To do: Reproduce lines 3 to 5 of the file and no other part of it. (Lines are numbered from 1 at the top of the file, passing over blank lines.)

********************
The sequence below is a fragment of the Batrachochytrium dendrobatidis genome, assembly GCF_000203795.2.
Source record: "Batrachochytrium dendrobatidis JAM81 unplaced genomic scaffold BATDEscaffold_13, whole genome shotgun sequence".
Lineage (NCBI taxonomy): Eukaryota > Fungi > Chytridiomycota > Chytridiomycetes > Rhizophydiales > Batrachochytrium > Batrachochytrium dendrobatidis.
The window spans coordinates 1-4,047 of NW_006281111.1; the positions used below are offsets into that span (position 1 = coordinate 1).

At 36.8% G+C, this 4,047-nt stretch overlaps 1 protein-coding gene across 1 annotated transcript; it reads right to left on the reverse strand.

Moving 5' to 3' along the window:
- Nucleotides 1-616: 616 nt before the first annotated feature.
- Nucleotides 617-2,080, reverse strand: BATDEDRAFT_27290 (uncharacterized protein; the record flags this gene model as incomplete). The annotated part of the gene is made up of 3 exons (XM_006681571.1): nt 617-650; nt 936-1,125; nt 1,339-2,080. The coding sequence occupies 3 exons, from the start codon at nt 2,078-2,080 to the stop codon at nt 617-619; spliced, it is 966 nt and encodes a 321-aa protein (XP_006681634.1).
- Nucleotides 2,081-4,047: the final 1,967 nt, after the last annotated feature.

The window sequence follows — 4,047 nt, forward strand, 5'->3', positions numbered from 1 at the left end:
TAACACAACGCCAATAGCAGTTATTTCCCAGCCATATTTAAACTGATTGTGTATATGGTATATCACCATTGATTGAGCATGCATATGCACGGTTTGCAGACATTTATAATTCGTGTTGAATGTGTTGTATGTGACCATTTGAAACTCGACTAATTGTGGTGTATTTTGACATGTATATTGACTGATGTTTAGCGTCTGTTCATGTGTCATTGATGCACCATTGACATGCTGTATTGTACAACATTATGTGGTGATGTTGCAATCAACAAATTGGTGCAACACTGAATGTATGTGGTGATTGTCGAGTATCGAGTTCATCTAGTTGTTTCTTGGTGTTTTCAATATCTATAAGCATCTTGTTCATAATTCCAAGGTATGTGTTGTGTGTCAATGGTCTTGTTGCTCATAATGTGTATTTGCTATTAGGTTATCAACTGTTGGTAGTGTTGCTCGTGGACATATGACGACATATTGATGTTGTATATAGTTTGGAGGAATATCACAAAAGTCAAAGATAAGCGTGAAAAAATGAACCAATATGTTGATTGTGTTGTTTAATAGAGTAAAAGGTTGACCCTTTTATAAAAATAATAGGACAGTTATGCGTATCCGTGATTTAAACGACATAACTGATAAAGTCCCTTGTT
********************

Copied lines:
Lineage (NCBI taxonomy): Eukaryota > Fungi > Chytridiomycota > Chytridiomycetes > Rhizophydiales > Batrachochytrium > Batrachochytrium dendrobatidis.
The window spans coordinates 1-4,047 of NW_006281111.1; the positions used below are offsets into that span (position 1 = coordinate 1).

At 36.8% G+C, this 4,047-nt stretch overlaps 1 protein-coding gene across 1 annotated transcript; it reads right to left on the reverse strand.